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'Sharp Objects' Understood the Violence in the Hearts of Women, But Not Necessarily Its Cause

By Genevieve Burgess | TV | August 27, 2018 |

By Genevieve Burgess | TV | August 27, 2018 |


While I’ve had specific problems with Gillian Flynn’s novels, all of them nail the darkness that can live in the hearts of women and how rage curdles when given no “appropriate” outlet. Sharp Objects managed to capture most of that message with Adora and Camille, though the biggest shock of all was bungled. Jean-Marc Vallée pulled a similar move in Big Little Lies with keeping attention off the killer until the very end, and while it does keep the focus on the overall story rather than the whodunnit, it means that the finales have landed with a less than satisfactory or clear understanding of their central murders.

While Camille was our window into the world of Windgap, her struggles made it all too easy to glide over the many contradictions of her younger sister that hinted at how unstable she was. Amma willingly accepts her mother’s poison the way Marian did, but manages to sneak out and live her own life the way Camille did. She played the part of Millie Calhoun in the Calhoun Day pageant as a sainted victim (an event entirely made up for the show) but also presented her version of Millie Calhoun as a rebellious leader, who trained women to fight for themselves after the men left to go to war. She idolized Camille for her independence and maturity, mocked her for being an adult in the face of teenaged taunting, and openly competed with her for Adora’s affection. But Camille had already left home and was never really a threat to her position with Adora, the girls that Adora attempted to mentor were. She experiments dangerously with drugs, alcohol, and sex at the age of 13 and ominously says to Camille that when you let boys do things “it’s like you’re doing it to them.” Still, it felt at times as though the show was deliberately obfuscating the malevolence of Amma’s actions for the sake of a more shocking pay-off later.

While the family dynamics were covered in depth, Adora’s position in the community was only briefly shown through her friendship with Police Chief Vickery, which read more like a romance most of the time, and a few scenes of her friends. Adora’s attempt to mother Ann and Natalie are what led to their deaths. She was drawn to them for the same reasons they made good victims; both were more independent and outcast from the larger social circle of Windgap. Adora’s intentions are murky as always, did she intend to make these two victims of her “care”? As replacements for Amma as she sensed her daughter straining against her aggressive forms of protection? Or simply expand her circle of influence via some new, younger, confidantes? We get very little information about Adora’s interactions with these girls, since the time is spent on her interactions with the characters around her. The show chose to use flashbacks in very specific ways (as visuals only, no dialogue or voice-over) that I think was generally very effective in building the mood they wanted. But it did leave some big questions with no explanation, and Adora’s social interactions with the murdered girls is one of them.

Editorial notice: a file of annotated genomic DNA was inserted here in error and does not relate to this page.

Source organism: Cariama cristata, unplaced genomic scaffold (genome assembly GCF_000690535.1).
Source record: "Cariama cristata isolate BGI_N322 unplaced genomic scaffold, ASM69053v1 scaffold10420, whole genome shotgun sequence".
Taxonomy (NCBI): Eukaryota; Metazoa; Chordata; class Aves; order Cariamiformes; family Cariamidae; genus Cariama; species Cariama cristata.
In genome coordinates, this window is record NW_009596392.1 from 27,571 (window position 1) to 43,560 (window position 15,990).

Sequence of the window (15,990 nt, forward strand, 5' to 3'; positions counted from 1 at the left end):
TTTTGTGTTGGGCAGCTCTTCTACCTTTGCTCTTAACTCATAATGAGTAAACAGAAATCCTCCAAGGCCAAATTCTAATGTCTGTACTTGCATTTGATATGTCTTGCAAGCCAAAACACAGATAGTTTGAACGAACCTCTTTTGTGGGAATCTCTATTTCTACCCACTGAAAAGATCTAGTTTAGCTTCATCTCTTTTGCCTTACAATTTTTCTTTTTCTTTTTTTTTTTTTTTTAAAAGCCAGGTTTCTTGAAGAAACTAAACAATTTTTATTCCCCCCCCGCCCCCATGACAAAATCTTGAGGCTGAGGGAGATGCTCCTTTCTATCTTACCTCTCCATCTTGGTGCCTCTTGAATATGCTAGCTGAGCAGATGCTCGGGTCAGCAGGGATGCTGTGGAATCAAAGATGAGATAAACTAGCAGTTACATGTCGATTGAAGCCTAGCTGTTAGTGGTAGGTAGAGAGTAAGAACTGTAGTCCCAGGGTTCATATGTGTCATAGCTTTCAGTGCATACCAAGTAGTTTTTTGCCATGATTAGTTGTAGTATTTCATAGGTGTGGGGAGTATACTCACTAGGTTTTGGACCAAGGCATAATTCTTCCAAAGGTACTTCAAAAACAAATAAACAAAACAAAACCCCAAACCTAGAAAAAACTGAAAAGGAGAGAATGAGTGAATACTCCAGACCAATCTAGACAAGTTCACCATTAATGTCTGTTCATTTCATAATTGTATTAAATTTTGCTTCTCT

In the end, Adora poisoned all three of her daughters, and I think the show was able to communicate this clearly. It’s hard to say where her rage came from; it’s hinted that her own mother’s treatment of her and the expectations placed on her had a part, but she herself would likely dismiss that as a central cause of her own anger that drives her to weaken and harm those who are dependent on her. She killed Marian with poison. She maimed Camille with callous disregard. And she turned Amma into poison herself. Camille’s rage is written on her body, on every inch of it that she can reach, but it’s all turned inward. Amma, in some ways, took after both women. She targeted those who would be vulnerable to her social status and she allowed herself to be poisoned and used by others. By the time Camille got there, she’d built up too much of a tolerance to be cured.

Genevieve Burgess is a Features Contributor for Pajiba. You can follow Genevieve Burgess on Twitter.

Header Image Source: HBO

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